In a world where cheesy, heartstring-tugging plots have become the tried-and-true formula for most rom-coms, “Rye Lane” is anything but that. The comical Raine Allen-Miller-directed film, which debuted in UK theaters on March 17 and worldwide on Hulu on March 31, turns your typical meet-cute story upside down with a humorous South London-set tale that centers on 20-somethings Dom (David Jonsson) and Yas (Vivian Oparah), who serendipitously fall in love in a day after the two have a random run-in in a public restroom while reeling from heartbreak.
During the 2023 Sundance Film Festival, where “Rye Lane” first premiered, Jonsson tells POPSUGAR he thought the movie’s script was “absolutely hilarious” when he first read it, while Oparah calls it “incredible.” The actors, both London natives, are grateful for the chance to portray a unique love story that not only highlights two Black leads but pays beautiful homage to their hometown, too. “I thought South London playing the [main] character was gorgeous. I was really excited to see the eccentricities of South London captured in film,” Oparah notes.
“I’d never read for a female character that was written so unapologetically messy and obsessed with fantasy.”
The local appeal of “Rye Lane” wasn’t the only draw for the acting pair. The fire-and-ice dynamic of their characters, the “unapologetically whimsical” struggling costume designer Yas and “very apologetic” accountant Dom, also stuck out to them. “I often describe Yas as a hurricane that spins past your life and sucks you up into it, and you’re spinning along with her,” Oparah explains, noting that she particularly loves her character’s “messiness.” “I’d never read for a female character that was written so unapologetically messy and obsessed with fantasy,” she says.
Meanwhile, Jonsson believes Dom is “basically all the opposites” of his onscreen love interest, but in a way that positively contributes to “Rye Lane”‘s modernized story. “I love saying that Dom knows what he wants to say, he just doesn’t know how to say it,” the actor shares. “He struggles with how to talk and saying what he means. I think he’s stuck in this cycle of living life, and that’s when the lovely Yasmin comes over and knocks him out of it.”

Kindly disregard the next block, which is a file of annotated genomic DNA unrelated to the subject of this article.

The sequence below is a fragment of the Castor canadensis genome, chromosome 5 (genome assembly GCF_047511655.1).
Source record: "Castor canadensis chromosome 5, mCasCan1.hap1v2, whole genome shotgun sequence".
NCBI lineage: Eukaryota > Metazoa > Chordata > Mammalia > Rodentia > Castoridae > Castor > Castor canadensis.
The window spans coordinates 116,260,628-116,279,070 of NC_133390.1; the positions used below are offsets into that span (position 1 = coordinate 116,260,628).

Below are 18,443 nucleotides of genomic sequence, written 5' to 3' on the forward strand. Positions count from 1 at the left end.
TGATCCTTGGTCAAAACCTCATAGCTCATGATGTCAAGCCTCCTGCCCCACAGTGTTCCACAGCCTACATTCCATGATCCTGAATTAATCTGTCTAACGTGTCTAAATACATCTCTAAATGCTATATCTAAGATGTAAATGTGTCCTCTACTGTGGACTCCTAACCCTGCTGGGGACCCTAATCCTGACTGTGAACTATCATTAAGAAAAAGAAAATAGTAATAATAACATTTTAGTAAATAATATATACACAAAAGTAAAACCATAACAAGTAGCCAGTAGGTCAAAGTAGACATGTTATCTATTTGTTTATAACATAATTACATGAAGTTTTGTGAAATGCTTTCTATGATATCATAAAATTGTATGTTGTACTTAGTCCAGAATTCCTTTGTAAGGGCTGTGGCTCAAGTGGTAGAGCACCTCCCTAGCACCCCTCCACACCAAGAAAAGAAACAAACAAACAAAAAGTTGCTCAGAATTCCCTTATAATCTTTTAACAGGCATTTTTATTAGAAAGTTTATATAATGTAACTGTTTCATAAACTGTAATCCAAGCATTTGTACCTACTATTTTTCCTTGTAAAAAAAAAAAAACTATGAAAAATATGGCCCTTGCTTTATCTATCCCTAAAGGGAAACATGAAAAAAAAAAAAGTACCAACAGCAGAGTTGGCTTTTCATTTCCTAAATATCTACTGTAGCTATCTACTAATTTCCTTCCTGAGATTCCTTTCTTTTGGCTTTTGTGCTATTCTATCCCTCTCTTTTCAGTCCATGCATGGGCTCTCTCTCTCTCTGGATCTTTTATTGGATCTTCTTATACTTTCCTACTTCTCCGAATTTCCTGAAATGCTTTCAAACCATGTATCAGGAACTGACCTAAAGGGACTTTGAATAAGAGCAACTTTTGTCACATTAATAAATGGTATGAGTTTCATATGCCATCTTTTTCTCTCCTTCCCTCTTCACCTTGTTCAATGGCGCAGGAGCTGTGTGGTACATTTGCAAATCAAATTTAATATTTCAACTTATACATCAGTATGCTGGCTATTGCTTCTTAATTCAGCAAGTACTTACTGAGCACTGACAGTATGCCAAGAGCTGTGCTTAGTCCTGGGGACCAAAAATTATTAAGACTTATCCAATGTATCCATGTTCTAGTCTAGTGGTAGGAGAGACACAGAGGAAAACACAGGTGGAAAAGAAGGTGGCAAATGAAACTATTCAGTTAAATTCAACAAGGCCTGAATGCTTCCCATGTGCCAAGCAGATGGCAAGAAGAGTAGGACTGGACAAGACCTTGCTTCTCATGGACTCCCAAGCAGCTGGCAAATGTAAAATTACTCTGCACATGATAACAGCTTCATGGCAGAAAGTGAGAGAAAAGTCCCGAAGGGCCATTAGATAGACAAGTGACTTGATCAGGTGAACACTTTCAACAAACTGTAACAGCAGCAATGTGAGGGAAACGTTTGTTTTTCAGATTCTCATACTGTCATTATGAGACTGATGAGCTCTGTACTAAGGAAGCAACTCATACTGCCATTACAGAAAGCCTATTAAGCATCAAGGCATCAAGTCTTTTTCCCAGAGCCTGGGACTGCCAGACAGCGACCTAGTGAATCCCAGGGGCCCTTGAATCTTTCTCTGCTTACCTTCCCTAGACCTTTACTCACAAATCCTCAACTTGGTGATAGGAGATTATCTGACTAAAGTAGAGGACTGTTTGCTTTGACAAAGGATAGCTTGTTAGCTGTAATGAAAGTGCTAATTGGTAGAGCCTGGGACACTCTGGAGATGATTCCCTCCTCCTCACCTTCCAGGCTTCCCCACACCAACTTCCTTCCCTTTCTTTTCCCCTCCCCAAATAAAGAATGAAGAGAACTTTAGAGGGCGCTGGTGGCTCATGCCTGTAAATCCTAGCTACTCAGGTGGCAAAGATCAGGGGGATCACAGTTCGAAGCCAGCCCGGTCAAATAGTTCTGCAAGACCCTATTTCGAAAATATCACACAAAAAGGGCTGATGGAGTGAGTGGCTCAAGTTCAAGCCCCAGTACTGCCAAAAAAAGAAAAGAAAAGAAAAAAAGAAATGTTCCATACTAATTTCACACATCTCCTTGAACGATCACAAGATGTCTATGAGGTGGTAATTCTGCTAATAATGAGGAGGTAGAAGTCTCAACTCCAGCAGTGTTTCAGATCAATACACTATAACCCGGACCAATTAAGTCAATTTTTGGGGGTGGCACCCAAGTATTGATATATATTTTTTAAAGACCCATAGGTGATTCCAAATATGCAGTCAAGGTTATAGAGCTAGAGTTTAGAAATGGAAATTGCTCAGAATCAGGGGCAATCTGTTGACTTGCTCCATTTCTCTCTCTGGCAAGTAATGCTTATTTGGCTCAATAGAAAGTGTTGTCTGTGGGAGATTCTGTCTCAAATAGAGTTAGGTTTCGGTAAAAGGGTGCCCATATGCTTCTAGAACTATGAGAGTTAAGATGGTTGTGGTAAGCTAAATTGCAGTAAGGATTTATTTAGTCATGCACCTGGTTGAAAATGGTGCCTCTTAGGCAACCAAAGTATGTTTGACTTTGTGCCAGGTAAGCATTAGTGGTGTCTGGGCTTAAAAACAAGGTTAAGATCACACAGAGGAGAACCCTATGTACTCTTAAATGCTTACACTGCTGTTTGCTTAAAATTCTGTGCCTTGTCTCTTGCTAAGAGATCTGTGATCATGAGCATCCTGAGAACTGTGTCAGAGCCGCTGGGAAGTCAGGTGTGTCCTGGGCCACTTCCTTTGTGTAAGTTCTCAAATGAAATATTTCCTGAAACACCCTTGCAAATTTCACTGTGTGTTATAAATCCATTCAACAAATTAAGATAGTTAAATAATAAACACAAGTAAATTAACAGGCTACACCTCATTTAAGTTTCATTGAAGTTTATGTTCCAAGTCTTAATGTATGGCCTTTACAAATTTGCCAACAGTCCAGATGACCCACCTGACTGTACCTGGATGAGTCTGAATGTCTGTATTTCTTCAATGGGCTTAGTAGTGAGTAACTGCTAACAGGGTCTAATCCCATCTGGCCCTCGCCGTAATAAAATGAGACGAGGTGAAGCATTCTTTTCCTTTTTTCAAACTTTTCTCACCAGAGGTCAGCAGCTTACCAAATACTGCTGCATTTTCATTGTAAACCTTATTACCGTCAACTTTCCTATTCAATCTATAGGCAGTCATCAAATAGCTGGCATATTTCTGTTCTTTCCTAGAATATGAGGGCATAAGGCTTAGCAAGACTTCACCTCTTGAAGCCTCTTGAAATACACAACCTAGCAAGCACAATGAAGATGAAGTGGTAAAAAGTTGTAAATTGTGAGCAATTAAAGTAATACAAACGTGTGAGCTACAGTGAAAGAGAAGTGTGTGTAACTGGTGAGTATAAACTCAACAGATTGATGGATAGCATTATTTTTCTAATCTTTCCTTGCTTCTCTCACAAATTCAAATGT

As Allen-Miller previously told POPSUGAR, the director set out to make a film that didn’t prescribe to the “cheesy rom-com filter” she loathes, where actual humor can sometimes get lost in a love story. Instead, in “Rye Lane,” the laughs are almost inescapable because there’s a joke at every turn — from Dom crying over his ex-girlfriend while perched on a public toilet to Yas breaking into her ex’s apartment just to retrieve her A Tribe Called Quest record. While “Rye Lane” clearly has all the makings of a great rom-com, it still goes against the grain because, as Oparah points out, the movie “takes the conventions of [the genre] and flips it on its head.”
“I think taking a place and putting it under a microscope in the way that we did to South London, it becomes its own thing,” she explains. “I compare it to a sci-fi or a fantasy because there’s a lore in mundanity that Raine really, really highlighted. When you’re part of that beast, it starts to feel like something else entirely.”
“People always talk about these clichés of, ‘It’s not about the destination, it’s about the journey,’ but the whole film is about a journey.”
But if you still find yourself comparing “Rye Lane” to familiar classic rom-coms, the cast don’t mind — they take it as a compliment. “To make something that people go, ‘Oh, that reminds me of this,’ that’s dope,” Jonsson says. “Hopefully, we’re doing something with the genre and bending it a bit.”
No matter how much “Rye Lane”‘s cast and director go back and forth about whether or not their movie should be considered a love story, they all agree they’re pleased to see it come to fruition for audiences around the world. Despite it being a UK-centered film, they hope viewers take away some universal messages and understand the way “Rye Lane” is “pushing the boundaries on representation and the way we see things.” “I’d love for people to just take that simple bit of ‘there’s still love in the world’ and feel entertained,” Jonsson adds.
Most of all, Jonsson and his costar want audiences to know that as much as “Rye Lane” follows their characters’ unique romance, the film also touches on the importance of individuality and finding one’s self — a theme that’s sometimes forgotten about in the rom-com space, especially among young Black people on screen. “People always talk about these clichés of, ‘It’s not about the destination, it’s about the journey,’ but the whole film is about a journey,” Oparah says. “And then you see [these] two people go on their own journeys, and that is just a lesson on vulnerability . . . Truth is clearly very liberating, and I think you see that through the script . . . There’s a beauty to be found in the truth, and maybe that’s a message that could be taken away, too.”
“Rye Lane” is now streaming on Hulu.